Revenue Operations

Roundtable: Amplifying Black Voices in RevOps

Last month, we sat down with four Black thought leaders for our Amplifying Black Voices roundtable. Now you can read the top highlights from our discussion and view the live video on-demand.

Amplifying Black Voices in RevOps

When it comes to the RevOps industry, there’s a definitive lack of BIPOC voices. That’s why we sat down with four Black voices in the RevOps Co-op community, so we can amplify their experiences and inspire others.

We spoke with the following Black leaders in RevOps:

Briana Yarborough

Briana is a trailblazing RevOps Leader, co-founder & CROO of CModel, who serves as an advisor, fractional CXO for several high-growth start-ups, a speaker, educator and mentor! She most recently received recognition for being one of the top 25 RevOps Leaders of 2022 by Revenue.io and a Top RevOps Voice by Everstage.

Briana is a passionate DEI champion who spends as much time impacting change in our communities as possible. She’s served as the first Chair of ERGs and DEI task forces at a number of the organizations she’s worked and served as the the Learning and Development Chair at a company with over 15,000 employees.

Asia Corbett

Asia is Senior Revenue Operations Manager at Bread, a large FinTech company. She is an outspoken advocate of RevOps in all forms, and a frequent contributor here at RevOps Co-op. What drove her to join the roundtable was so other young women could see people who look like them on the screen. It’s hard to visualize yourself as a leader in RevOps if you aren’t able to see people who look like you represented there first.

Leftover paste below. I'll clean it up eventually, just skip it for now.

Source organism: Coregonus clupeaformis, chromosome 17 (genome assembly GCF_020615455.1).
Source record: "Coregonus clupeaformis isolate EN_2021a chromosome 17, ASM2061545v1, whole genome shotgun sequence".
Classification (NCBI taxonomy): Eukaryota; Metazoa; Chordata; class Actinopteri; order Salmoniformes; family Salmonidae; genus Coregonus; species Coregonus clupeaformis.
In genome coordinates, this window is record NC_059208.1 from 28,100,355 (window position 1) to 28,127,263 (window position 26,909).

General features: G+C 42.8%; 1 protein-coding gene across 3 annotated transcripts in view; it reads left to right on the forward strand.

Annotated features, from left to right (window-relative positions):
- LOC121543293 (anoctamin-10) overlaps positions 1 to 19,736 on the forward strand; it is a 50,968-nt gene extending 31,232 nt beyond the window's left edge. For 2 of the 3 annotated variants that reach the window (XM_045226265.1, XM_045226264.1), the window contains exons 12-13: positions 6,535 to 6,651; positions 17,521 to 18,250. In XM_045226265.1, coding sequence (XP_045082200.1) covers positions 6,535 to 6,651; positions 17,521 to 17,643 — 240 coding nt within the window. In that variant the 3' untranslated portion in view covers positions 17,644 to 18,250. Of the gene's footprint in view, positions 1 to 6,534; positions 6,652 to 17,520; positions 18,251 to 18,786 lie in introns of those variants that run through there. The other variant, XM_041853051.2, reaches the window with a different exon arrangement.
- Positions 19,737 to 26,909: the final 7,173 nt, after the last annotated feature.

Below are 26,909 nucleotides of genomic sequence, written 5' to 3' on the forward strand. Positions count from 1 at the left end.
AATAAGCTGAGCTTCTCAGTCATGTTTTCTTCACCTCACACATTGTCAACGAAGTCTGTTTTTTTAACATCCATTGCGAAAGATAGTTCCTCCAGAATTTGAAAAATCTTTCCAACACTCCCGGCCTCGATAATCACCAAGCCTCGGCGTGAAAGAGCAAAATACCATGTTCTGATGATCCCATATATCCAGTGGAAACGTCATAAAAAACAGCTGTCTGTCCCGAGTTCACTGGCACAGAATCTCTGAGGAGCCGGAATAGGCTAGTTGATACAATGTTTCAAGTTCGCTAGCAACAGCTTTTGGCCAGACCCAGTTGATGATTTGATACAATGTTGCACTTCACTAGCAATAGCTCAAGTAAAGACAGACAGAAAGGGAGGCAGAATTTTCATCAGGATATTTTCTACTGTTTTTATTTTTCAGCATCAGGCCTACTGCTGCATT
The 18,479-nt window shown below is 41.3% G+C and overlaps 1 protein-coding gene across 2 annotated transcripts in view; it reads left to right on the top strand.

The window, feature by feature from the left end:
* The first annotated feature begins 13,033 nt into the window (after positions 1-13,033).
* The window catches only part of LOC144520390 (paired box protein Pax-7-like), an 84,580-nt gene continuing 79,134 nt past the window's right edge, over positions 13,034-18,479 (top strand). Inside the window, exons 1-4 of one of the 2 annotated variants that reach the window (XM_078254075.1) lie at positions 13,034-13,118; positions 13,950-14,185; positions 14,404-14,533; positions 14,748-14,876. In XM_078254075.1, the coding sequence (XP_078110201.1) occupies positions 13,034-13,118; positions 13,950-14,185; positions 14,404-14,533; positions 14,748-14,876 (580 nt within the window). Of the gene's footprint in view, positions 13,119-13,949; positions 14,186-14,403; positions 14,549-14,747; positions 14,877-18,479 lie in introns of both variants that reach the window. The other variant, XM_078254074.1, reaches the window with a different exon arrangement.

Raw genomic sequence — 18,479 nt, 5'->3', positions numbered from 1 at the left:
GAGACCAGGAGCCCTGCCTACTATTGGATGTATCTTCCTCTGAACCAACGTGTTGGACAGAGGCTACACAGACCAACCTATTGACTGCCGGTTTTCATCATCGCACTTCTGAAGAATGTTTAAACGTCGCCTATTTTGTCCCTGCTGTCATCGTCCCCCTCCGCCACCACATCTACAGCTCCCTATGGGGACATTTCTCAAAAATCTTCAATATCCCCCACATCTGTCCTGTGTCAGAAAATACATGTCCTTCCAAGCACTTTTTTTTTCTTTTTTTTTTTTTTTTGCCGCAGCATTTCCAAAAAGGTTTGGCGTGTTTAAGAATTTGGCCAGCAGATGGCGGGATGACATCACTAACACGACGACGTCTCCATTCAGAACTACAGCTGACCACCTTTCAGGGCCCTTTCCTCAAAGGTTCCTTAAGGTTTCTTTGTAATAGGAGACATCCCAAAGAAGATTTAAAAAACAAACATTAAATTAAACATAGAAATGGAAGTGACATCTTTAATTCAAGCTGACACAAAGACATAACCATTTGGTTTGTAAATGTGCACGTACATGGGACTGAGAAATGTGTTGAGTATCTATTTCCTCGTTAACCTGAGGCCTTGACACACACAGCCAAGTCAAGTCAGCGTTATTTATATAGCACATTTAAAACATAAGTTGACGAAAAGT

Marc Belgrave

Marc is the founder of Growth Robot, a consultancy for revenue scaling. He started as a developer, then became a sales engineer and individual contributor in sales for about 15 years before falling into RevOps and all things surrounding sales. He’s passionate about helping increase the velocity of sales and the acceleration of that velocity.

Teasha Cable

Teasha Cable is Co-Founder and CEO at CModel, a revenue intelligence company. Working while Black is a unique experience, and one that is often misunderstood. Teasha’s experience as a Black woman in the workplace includes moments of feeling invisible, underrepresented and overworked.

Defining RevOps

How do our thought leaders define revenue operations?

“It is the discipline that empowers your revenue generating teams, and how we do that is with business processes, well designed systems, oversight, reporting, and analytics insight and enablement. All of those things that support the entire go-to-market team underlying the buyer’s journey to allow those people to bring in more revenue.” — Asia Corbett

“It’s really about building the business, being the glue and the foundation for everything that happens and goes on in that organization. RevOps is a very complex function, and it is very different at all types of business. Every business model makes it their own for what they need to be able to develop a revenue engine that gets them progressing and moving in the right direction. We’re talking strategy, process, data analysis, technology, people. You really have to be a special type of person to be in a revenue operations position.” — Briana Yarborough